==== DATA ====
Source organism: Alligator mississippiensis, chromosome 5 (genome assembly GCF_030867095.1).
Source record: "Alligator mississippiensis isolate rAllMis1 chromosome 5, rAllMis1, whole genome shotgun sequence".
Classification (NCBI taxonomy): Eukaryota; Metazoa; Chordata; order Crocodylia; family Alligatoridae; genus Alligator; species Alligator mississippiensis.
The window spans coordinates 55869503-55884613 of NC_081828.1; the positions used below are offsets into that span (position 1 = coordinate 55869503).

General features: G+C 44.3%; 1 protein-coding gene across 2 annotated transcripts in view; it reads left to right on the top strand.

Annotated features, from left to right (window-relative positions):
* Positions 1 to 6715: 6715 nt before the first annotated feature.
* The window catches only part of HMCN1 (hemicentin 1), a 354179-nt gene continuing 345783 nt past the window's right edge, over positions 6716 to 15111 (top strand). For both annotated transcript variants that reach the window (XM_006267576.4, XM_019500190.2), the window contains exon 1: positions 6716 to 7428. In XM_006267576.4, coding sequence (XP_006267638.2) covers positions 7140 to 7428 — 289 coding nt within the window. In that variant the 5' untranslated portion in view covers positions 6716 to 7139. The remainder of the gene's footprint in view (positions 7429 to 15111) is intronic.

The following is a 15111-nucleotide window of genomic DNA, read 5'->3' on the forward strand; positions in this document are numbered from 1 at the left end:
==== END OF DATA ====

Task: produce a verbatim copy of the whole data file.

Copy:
Source organism: Alligator mississippiensis, chromosome 5 (genome assembly GCF_030867095.1).
Source record: "Alligator mississippiensis isolate rAllMis1 chromosome 5, rAllMis1, whole genome shotgun sequence".
Classification (NCBI taxonomy): Eukaryota; Metazoa; Chordata; order Crocodylia; family Alligatoridae; genus Alligator; species Alligator mississippiensis.
The window spans coordinates 55869503-55884613 of NC_081828.1; the positions used below are offsets into that span (position 1 = coordinate 55869503).

General features: G+C 44.3%; 1 protein-coding gene across 2 annotated transcripts in view; it reads left to right on the top strand.

Annotated features, from left to right (window-relative positions):
* Positions 1 to 6715: 6715 nt before the first annotated feature.
* The window catches only part of HMCN1 (hemicentin 1), a 354179-nt gene continuing 345783 nt past the window's right edge, over positions 6716 to 15111 (top strand). For both annotated transcript variants that reach the window (XM_006267576.4, XM_019500190.2), the window contains exon 1: positions 6716 to 7428. In XM_006267576.4, coding sequence (XP_006267638.2) covers positions 7140 to 7428 — 289 coding nt within the window. In that variant the 5' untranslated portion in view covers positions 6716 to 7139. The remainder of the gene's footprint in view (positions 7429 to 15111) is intronic.

The following is a 15111-nucleotide window of genomic DNA, read 5'->3' on the forward strand; positions in this document are numbered from 1 at the left end: